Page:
And if you do decide to work with any of the woods Geezer mentioned (or all wood for that matter), please practice "safe woodworking".

    That is, wear at least a paper filter mask. Sawdust from many species is an irritant at best and poisonous at worst. I build a lot of musical instruments from exotic woods and always wear lung protection. And although though I love the look of Padauk, the sawdust gives me a rash!

    Gotta go put on my mask. I'm building a laminated tiller for a carbine-sized crossbow. The tiller profile is based on a 17th century Malaya matchlock pistol.
    African Archer
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    Post by African Archer on Mon Sep 10, 2012 1:28 pm

    Hi
    Just my 2cents worth, carving a neat and snug cavity's for the nut and tickler from solid stock is difficult to do but will give you the strongest tiller, cutting the cavity's with a router and spade bit drill and then laminating together is easy and neat and strong, this is what i did on my first build ( still building )my concern with laminating many peaces together is strength, i feel that a solid peace of wood is far stronger than many, even if you use epoxy in the laminating process, especially when working around the nut and tickler, where all the pressure is. This is just my opinion tho.

    Greetings and welcome
    actionbow
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    Post by actionbow on Thu Sep 20, 2012 10:09 am

    I get that African Archer but I disagree. Composites, properly joined can be much stronger than solid woods in my experience. Using a toothing file, properly gluing with urac or ea-40 and solid clamping for 24 hours will create a bond that is more likely to break anywhere but the glue line. Most wood will break on grain lines and when you have different typed of opposing grain you should see a benefit over solid wood nearly every time.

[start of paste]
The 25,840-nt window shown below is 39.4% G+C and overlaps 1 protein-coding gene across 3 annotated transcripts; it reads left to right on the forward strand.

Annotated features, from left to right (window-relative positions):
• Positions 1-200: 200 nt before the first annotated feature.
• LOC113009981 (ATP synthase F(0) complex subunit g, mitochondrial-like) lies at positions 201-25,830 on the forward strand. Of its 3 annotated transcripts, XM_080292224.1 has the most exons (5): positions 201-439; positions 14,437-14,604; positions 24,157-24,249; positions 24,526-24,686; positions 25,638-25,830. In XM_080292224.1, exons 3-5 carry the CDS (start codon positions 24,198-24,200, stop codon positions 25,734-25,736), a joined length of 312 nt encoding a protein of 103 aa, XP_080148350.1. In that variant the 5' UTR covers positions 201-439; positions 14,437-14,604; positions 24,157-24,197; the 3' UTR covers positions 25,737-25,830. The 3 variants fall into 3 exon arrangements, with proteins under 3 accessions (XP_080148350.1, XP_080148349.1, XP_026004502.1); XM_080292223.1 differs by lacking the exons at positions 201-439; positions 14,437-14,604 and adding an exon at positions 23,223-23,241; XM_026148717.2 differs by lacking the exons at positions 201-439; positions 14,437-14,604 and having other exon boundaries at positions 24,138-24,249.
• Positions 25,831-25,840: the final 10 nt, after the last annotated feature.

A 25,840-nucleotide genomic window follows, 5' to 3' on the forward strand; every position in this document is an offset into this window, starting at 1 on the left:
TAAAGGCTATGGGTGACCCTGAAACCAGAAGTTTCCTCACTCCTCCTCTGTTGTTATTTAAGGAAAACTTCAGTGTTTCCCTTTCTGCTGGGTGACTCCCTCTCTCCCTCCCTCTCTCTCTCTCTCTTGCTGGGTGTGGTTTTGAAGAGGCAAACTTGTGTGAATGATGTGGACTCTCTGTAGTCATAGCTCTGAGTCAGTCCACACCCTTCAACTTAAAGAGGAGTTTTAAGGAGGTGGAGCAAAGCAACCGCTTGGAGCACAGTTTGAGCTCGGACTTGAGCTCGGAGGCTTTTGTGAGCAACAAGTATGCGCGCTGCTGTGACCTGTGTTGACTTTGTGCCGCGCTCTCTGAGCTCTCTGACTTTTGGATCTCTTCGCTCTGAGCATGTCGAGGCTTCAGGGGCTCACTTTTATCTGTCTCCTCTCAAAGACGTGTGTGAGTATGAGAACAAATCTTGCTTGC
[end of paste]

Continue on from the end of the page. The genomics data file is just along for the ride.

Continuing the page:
Having said that, I always make my tillers of solid wood and chisel trigger/nut cavities out. Mostly because I like the simplicity of the finished look better.
    riverwindflutes
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    Post by riverwindflutes on Fri Sep 21, 2012 7:37 pm

    I'm remembering now when I was in construction, that the laminated beams that we installed in new framing were like ten times stronger than a solid wood beam of the same dimension, so even though a solid tiller carved out by hand is more period authentic, a laminated tiller built with each layers grain running in opposite directions sould be stronger as long as you use a good quality glue or epoxy, preferably one that is waterproof.
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    Post by Geezer on Fri Sep 21, 2012 7:44 pm

    I concur. If made correctly, laminated beams are stronger than natural ones. You get the advantage of having grain run in different directions, contributing to load-holding. They should also be more stable... less liable to warp or take a bend. I have glued-up wood for stocks on occasions when I needed extra-thick timber but couldn't get it. It worked out great. The trick is to get the laminates nice and flat, use a superior glue and clamp within an inch of its life.
    Besides, contrasting woods in a laminate can look really nice! Keep up the good work. Geezer.